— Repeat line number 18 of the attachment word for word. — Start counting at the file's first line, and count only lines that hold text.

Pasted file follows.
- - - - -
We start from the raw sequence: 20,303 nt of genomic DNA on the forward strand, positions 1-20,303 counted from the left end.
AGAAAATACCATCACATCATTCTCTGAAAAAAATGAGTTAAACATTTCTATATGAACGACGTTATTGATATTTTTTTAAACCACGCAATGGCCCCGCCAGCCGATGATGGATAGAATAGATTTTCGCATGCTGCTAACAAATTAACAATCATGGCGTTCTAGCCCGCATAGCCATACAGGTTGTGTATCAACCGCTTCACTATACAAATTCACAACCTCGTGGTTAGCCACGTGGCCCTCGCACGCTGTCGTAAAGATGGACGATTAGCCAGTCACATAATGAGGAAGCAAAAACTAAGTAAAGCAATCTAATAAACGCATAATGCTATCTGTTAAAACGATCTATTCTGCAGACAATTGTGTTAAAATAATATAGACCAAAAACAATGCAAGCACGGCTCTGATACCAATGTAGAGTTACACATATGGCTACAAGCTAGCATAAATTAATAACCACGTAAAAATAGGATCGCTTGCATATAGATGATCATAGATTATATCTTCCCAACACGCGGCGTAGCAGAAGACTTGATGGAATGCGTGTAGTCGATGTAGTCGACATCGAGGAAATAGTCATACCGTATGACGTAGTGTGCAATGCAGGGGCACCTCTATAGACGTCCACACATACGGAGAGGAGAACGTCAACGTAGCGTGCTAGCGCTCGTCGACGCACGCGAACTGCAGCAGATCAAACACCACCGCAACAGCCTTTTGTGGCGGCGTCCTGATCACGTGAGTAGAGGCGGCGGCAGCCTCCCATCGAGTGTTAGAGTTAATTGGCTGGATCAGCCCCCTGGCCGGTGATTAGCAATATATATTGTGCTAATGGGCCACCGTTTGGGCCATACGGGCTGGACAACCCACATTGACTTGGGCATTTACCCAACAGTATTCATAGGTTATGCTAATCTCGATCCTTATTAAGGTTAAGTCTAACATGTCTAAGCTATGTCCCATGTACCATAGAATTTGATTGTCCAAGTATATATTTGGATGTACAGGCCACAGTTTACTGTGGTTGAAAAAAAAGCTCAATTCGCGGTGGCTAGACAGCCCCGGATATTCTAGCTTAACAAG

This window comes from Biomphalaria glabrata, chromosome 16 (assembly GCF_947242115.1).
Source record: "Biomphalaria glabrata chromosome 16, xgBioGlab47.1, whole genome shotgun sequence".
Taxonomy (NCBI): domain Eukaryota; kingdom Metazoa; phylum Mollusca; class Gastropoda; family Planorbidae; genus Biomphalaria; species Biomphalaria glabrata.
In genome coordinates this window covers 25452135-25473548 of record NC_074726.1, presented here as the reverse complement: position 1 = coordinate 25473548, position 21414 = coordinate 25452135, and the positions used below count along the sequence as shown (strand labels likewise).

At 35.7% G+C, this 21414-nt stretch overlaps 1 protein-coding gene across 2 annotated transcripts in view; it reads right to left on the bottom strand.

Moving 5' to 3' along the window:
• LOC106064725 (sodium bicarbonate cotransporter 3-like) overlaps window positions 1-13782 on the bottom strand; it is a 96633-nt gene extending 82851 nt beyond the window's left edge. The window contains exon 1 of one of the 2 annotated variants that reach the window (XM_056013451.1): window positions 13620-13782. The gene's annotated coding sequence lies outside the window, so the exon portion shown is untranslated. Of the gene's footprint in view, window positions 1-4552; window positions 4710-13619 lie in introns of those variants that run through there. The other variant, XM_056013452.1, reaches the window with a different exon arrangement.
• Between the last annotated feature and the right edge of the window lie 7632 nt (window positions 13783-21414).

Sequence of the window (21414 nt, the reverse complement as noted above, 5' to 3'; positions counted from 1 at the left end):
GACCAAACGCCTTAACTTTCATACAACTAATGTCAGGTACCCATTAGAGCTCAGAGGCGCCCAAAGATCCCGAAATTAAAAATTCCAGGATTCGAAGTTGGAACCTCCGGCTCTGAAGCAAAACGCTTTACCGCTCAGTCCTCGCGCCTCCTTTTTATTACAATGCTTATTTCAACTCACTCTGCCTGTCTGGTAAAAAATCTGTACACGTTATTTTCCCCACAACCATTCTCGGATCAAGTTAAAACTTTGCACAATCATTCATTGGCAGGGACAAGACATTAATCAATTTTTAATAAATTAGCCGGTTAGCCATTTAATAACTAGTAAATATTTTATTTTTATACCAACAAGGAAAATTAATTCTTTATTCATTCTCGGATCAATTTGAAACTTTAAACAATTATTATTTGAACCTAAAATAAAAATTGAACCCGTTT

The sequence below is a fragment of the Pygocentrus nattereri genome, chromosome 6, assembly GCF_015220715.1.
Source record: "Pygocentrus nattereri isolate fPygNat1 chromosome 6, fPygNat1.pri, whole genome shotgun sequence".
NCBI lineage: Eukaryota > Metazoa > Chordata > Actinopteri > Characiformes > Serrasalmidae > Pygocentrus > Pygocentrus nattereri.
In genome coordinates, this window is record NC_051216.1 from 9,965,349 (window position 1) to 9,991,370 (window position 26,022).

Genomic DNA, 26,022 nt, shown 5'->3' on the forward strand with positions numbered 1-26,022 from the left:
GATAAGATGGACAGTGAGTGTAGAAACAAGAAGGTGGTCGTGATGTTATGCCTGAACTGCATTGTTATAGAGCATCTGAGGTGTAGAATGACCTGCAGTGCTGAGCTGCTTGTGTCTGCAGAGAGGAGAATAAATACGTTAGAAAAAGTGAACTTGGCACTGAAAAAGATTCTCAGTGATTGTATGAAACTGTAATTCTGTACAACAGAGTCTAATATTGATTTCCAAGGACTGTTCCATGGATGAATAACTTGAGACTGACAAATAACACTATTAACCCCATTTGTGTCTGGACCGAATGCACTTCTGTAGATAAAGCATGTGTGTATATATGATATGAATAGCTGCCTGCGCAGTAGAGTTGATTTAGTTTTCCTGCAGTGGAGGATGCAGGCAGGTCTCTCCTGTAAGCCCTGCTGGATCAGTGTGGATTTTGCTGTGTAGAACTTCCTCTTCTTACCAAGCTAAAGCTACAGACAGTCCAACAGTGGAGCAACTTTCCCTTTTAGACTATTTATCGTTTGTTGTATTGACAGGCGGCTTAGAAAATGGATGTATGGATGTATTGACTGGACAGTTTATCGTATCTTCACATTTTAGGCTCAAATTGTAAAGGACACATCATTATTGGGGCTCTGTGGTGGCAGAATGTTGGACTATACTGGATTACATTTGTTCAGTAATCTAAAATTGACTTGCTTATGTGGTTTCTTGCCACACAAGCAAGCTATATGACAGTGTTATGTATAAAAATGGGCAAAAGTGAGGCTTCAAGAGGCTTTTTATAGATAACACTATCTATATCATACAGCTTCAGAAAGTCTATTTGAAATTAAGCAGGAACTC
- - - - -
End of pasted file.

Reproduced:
GATAAGATGGACAGTGAGTGTAGAAACAAGAAGGTGGTCGTGATGTTATGCCTGAACTGCATTGTTATAGAGCATCTGAGGTGTAGAATGACCTGCAGTGCTGAGCTGCTTGTGTCTGCAGAGAGGAGAATAAATACGTTAGAAAAAGTGAACTTGGCACTGAAAAAGATTCTCAGTGATTGTATGAAACTGTAATTCTGTACAACAGAGTCTAATATTGATTTCCAAGGACTGTTCCATGGATGAATAACTTGAGACTGACAAATAACACTATTAACCCCATTTGTGTCTGGACCGAATGCACTTCTGTAGATAAAGCATGTGTGTATATATGATATGAATAGCTGCCTGCGCAGTAGAGTTGATTTAGTTTTCCTGCAGTGGAGGATGCAGGCAGGTCTCTCCTGTAAGCCCTGCTGGATCAGTGTGGATTTTGCTGTGTAGAACTTCCTCTTCTTACCAAGCTAAAGCTACAGACAGTCCAACAGTGGAGCAACTTTCCCTTTTAGACTATTTATCGTTTGTTGTATTGACAGGCGGCTTAGAAAATGGATGTATGGATGTATTGACTGGACAGTTTATCGTATCTTCACATTTTAGGCTCAAATTGTAAAGGACACATCATTATTGGGGCTCTGTGGTGGCAGAATGTTGGACTATACTGGATTACATTTGTTCAGTAATCTAAAATTGACTTGCTTATGTGGTTTCTTGCCACACAAGCAAGCTATATGACAGTGTTATGTATAAAAATGGGCAAAAGTGAGGCTTCAAGAGGCTTTTTATAGATAACACTATCTATATCATACAGCTTCAGAAAGTCTATTTGAAATTAAGCAGGAACTC